2.2.4. Performance Evaluation during Model Training and Model Selection

At each epoch, we test the diagnostic accuracy of the model on a separate validation set (see above) which, importantly, is not used (i.e., it is completely “unseen”) for training, thus providing an unbiased evaluation tool. For example, a high accuracy on the training set coupled with a low accuracy on the validation set is a good indication of overfitting has occurred.

It is important to note that, for real-life problems, there is no simple way to choose the best model architecture. Very similar architectures can perform differently, while very different architectures in terms of depth, number of layers, or number of parameters perform could perform almost equally. In this paper, we heuristically explored the space of number of possible architectures and trained them in order to gain insights into what an optimal CNN architecture for classification of breast lesions may be. In particular, we explored (though not exhaustively) the space of the following parameters: number of convolutional layers (2–5), size of the input image (from 78 to 612 pixels, depending on architecture and dimensions of images after the last convolutional layer, which in turn ranged from 1 to 8 pixels), number of convolutional kernels per each layer (from 4 to 64, not necessary identical on every layer), size of the convolutional kernel (from 3 to 11, not necessary identical on every layer), size of pooling (from 2 to 4, depending on the image size and kernel size), method for the last layer vectorization (global mean, global max, or flattening), number of fully connected layers before the last single-neuron layer (from 1 to 3), and numbers of neurons in each fully connected layer (from 200 to 5, typically decreasing with depth of the layer), for a total of 260 tested architectures. Every architecture was evaluated according to its performance on the validation set according to two separate criteria: (a) highest area under the ROC curve (AUC) (“model 1”) and (b) best F2 score amongst all best F2 statistics attained by every single architecture (“model 2”). The F2 score is defined as . Within each model, the optimal operating point was chosen according to the F1 score (i.e., maximizing the harmonic average of precision and sensitivity, a commonly adopted criterion which compromises between sensitivity and the ability to discriminate a true positive result) for model 1 and F2 score for model 2.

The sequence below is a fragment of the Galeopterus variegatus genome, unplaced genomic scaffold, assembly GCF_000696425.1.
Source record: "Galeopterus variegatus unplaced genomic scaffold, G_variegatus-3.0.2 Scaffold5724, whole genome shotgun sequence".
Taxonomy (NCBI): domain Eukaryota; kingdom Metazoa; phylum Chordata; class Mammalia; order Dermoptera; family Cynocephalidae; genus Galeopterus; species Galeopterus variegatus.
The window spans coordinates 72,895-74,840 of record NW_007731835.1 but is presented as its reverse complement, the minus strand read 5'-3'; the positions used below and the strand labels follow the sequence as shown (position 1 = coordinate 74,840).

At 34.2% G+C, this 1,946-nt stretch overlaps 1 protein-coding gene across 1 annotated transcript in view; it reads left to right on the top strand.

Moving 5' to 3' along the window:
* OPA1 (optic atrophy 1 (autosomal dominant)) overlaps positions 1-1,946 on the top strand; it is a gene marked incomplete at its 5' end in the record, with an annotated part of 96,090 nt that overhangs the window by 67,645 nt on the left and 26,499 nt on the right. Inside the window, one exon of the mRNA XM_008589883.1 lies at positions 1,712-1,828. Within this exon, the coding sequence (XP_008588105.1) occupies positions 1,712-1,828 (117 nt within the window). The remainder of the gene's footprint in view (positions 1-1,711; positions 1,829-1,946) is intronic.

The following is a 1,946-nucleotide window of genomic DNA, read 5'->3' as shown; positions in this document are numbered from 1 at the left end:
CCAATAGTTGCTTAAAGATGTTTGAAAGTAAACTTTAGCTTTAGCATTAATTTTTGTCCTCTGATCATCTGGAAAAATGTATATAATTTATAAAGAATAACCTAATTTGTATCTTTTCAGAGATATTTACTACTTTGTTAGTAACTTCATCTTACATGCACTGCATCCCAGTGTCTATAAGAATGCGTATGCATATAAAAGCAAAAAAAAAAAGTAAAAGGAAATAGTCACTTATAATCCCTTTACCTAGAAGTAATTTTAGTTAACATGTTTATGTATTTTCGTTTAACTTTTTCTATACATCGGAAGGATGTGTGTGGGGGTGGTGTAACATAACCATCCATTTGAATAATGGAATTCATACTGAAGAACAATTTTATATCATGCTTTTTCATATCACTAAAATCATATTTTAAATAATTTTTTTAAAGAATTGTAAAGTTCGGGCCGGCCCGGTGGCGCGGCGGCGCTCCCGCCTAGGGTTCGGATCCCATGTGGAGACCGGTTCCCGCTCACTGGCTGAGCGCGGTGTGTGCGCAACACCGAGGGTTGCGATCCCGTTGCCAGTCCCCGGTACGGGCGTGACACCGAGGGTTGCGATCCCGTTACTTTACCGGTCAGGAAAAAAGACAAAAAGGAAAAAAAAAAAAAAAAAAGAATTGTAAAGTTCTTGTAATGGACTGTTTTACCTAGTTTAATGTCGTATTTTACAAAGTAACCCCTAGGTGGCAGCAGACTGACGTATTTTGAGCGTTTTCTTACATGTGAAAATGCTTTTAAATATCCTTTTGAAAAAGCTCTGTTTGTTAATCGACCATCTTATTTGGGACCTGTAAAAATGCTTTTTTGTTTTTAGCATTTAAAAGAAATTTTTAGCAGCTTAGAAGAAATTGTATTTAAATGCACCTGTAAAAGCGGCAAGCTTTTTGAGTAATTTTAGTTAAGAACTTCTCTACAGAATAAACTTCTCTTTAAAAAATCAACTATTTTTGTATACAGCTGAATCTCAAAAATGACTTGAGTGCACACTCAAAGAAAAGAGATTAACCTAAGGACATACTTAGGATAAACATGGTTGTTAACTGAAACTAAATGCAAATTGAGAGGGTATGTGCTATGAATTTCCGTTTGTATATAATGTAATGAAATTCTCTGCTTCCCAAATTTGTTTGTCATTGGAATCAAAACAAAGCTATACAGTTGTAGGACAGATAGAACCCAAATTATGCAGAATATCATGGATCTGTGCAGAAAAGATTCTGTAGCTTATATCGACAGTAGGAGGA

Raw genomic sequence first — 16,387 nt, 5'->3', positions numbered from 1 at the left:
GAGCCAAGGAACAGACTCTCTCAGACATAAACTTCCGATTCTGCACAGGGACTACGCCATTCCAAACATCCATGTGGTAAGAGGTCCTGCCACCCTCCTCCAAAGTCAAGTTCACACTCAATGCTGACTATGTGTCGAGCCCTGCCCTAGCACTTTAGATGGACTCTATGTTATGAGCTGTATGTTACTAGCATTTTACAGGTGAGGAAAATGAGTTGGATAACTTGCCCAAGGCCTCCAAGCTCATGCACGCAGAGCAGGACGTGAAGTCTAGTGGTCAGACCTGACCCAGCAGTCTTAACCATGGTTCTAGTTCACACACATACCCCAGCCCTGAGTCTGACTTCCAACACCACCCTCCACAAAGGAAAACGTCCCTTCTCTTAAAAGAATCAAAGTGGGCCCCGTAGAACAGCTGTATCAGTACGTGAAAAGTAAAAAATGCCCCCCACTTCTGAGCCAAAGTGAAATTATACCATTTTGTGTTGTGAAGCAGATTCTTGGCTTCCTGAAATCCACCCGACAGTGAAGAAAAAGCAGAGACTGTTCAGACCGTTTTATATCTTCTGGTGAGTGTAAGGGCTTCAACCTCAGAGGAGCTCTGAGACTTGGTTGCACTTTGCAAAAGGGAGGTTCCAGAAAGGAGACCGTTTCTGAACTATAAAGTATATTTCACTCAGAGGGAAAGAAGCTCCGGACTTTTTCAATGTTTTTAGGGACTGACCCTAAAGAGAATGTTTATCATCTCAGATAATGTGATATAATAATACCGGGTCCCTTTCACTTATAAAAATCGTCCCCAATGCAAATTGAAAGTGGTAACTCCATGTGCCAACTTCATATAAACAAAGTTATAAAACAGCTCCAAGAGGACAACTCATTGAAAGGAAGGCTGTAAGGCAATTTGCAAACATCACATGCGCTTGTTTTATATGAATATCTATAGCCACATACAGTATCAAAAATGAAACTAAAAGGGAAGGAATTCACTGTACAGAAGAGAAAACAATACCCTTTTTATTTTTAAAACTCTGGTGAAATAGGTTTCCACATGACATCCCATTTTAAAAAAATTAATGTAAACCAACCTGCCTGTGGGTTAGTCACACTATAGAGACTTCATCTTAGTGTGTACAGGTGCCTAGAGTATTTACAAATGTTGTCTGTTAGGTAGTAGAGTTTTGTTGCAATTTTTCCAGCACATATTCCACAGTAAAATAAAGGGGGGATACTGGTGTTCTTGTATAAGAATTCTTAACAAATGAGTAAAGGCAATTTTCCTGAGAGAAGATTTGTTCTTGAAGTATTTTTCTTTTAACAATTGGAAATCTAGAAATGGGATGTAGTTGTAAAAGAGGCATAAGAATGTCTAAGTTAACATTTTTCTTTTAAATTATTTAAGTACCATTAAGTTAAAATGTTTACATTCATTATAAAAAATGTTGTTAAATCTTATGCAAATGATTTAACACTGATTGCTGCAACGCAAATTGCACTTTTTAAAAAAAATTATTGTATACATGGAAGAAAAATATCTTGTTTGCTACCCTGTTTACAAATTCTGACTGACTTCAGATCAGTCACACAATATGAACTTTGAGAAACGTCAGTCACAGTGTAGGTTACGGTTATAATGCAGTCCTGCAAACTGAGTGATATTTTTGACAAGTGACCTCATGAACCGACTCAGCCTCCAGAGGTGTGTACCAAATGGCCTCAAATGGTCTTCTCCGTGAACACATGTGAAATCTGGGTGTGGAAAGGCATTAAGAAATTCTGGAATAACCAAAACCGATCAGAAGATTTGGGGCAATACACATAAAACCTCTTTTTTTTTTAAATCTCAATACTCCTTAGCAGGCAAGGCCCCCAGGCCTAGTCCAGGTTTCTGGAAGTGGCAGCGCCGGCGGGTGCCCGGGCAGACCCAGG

3. Results

Both “model 1” and “model 2” happened to share the same convolutional architecture: 3 convolutional layers with 64 kernels each; size of kernels in each layer was 7 × 7, 5 × 5, and 3 × 3, respectively; the parameter dropout factor on each convolution was 25%; after rectified linear unit (ReLU) activation, on each layer, a max pooling method with size 4 × 4, 3 × 3, and 2 × 2 (and same stride) was employed. “Model 1” and “model 2” differed only in terms of the size of the input images and of the neuronal architecture: “model 1” had an input image of 238 × 238 pixels and fully connected neuronal layers composed by 50 and 10 neurons each before the last single-neuron layer. “Model 2” had an input image of 286 × 286 pixels and fully connected neuronal layers composed by 50 and 20 neurons each before the last single-neuron layer. Training the models took approximately 78 hours (4000 training epochs) on a 40-CPU dedicated HP bladesystem. Examples of our result on the validation set as well as final performance of our best models on the test set are shown in Figure 5. Examples of images which are “easy” to classify correctly are shown in Figure 6. Examples of images which are “difficult” to classify correctly are shown in Figure 7.